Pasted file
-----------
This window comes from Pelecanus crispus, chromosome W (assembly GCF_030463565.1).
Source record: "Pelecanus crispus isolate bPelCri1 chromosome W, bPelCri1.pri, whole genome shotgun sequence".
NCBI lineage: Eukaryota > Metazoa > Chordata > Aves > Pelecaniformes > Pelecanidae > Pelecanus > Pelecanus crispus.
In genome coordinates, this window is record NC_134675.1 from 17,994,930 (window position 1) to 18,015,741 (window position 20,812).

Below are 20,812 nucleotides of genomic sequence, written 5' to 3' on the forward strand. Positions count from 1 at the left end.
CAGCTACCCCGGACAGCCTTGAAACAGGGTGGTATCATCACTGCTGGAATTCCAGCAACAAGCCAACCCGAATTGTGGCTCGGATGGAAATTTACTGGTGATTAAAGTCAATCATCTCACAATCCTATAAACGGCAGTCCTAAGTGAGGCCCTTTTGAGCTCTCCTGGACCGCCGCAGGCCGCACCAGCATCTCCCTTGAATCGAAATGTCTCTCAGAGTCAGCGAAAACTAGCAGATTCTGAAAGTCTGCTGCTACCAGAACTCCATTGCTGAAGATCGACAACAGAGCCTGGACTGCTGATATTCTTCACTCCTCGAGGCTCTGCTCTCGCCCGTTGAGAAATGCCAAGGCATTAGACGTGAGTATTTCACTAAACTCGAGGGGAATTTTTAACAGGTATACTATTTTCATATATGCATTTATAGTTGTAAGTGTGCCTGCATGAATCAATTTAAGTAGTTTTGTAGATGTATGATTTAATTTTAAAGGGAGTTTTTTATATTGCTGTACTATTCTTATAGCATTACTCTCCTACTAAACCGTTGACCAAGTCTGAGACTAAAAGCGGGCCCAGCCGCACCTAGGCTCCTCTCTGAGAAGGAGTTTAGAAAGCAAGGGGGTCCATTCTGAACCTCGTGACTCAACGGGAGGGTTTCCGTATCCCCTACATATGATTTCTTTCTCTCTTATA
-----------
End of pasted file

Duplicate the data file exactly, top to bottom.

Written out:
This window comes from Pelecanus crispus, chromosome W (assembly GCF_030463565.1).
Source record: "Pelecanus crispus isolate bPelCri1 chromosome W, bPelCri1.pri, whole genome shotgun sequence".
NCBI lineage: Eukaryota > Metazoa > Chordata > Aves > Pelecaniformes > Pelecanidae > Pelecanus > Pelecanus crispus.
In genome coordinates, this window is record NC_134675.1 from 17,994,930 (window position 1) to 18,015,741 (window position 20,812).

Below are 20,812 nucleotides of genomic sequence, written 5' to 3' on the forward strand. Positions count from 1 at the left end.
CAGCTACCCCGGACAGCCTTGAAACAGGGTGGTATCATCACTGCTGGAATTCCAGCAACAAGCCAACCCGAATTGTGGCTCGGATGGAAATTTACTGGTGATTAAAGTCAATCATCTCACAATCCTATAAACGGCAGTCCTAAGTGAGGCCCTTTTGAGCTCTCCTGGACCGCCGCAGGCCGCACCAGCATCTCCCTTGAATCGAAATGTCTCTCAGAGTCAGCGAAAACTAGCAGATTCTGAAAGTCTGCTGCTACCAGAACTCCATTGCTGAAGATCGACAACAGAGCCTGGACTGCTGATATTCTTCACTCCTCGAGGCTCTGCTCTCGCCCGTTGAGAAATGCCAAGGCATTAGACGTGAGTATTTCACTAAACTCGAGGGGAATTTTTAACAGGTATACTATTTTCATATATGCATTTATAGTTGTAAGTGTGCCTGCATGAATCAATTTAAGTAGTTTTGTAGATGTATGATTTAATTTTAAAGGGAGTTTTTTATATTGCTGTACTATTCTTATAGCATTACTCTCCTACTAAACCGTTGACCAAGTCTGAGACTAAAAGCGGGCCCAGCCGCACCTAGGCTCCTCTCTGAGAAGGAGTTTAGAAAGCAAGGGGGTCCATTCTGAACCTCGTGACTCAACGGGAGGGTTTCCGTATCCCCTACATATGATTTCTTTCTCTCTTATA